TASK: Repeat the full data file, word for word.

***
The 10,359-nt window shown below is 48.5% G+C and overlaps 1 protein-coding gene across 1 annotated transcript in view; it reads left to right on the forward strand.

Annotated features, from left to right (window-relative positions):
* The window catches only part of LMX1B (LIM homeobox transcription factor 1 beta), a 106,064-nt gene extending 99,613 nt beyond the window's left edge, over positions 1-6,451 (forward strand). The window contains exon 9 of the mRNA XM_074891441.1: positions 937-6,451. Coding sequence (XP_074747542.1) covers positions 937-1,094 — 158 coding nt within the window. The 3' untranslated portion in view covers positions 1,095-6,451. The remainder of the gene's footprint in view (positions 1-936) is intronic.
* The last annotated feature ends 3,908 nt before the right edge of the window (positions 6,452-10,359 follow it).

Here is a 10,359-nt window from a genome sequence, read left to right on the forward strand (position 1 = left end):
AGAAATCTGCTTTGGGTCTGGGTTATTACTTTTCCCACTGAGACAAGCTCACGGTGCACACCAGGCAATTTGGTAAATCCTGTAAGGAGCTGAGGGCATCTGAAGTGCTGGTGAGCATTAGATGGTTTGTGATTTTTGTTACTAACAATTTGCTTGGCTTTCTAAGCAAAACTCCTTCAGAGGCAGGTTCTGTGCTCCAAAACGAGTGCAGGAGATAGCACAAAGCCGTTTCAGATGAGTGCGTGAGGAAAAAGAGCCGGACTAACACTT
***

The 10,359-nt window shown below is 48.5% G+C and overlaps 1 protein-coding gene across 1 annotated transcript in view; it reads left to right on the forward strand.

Annotated features, from left to right (window-relative positions):
* The window catches only part of LMX1B (LIM homeobox transcription factor 1 beta), a 106,064-nt gene extending 99,613 nt beyond the window's left edge, over positions 1-6,451 (forward strand). The window contains exon 9 of the mRNA XM_074891441.1: positions 937-6,451. Coding sequence (XP_074747542.1) covers positions 937-1,094 — 158 coding nt within the window. The 3' untranslated portion in view covers positions 1,095-6,451. The remainder of the gene's footprint in view (positions 1-936) is intronic.
* The last annotated feature ends 3,908 nt before the right edge of the window (positions 6,452-10,359 follow it).

Here is a 10,359-nt window from a genome sequence, read left to right on the forward strand (position 1 = left end):
AGAAATCTGCTTTGGGTCTGGGTTATTACTTTTCCCACTGAGACAAGCTCACGGTGCACACCAGGCAATTTGGTAAATCCTGTAAGGAGCTGAGGGCATCTGAAGTGCTGGTGAGCATTAGATGGTTTGTGATTTTTGTTACTAACAATTTGCTTGGCTTTCTAAGCAAAACTCCTTCAGAGGCAGGTTCTGTGCTCCAAAACGAGTGCAGGAGATAGCACAAAGCCGTTTCAGATGAGTGCGTGAGGAAAAAGAGCCGGACTAACACTT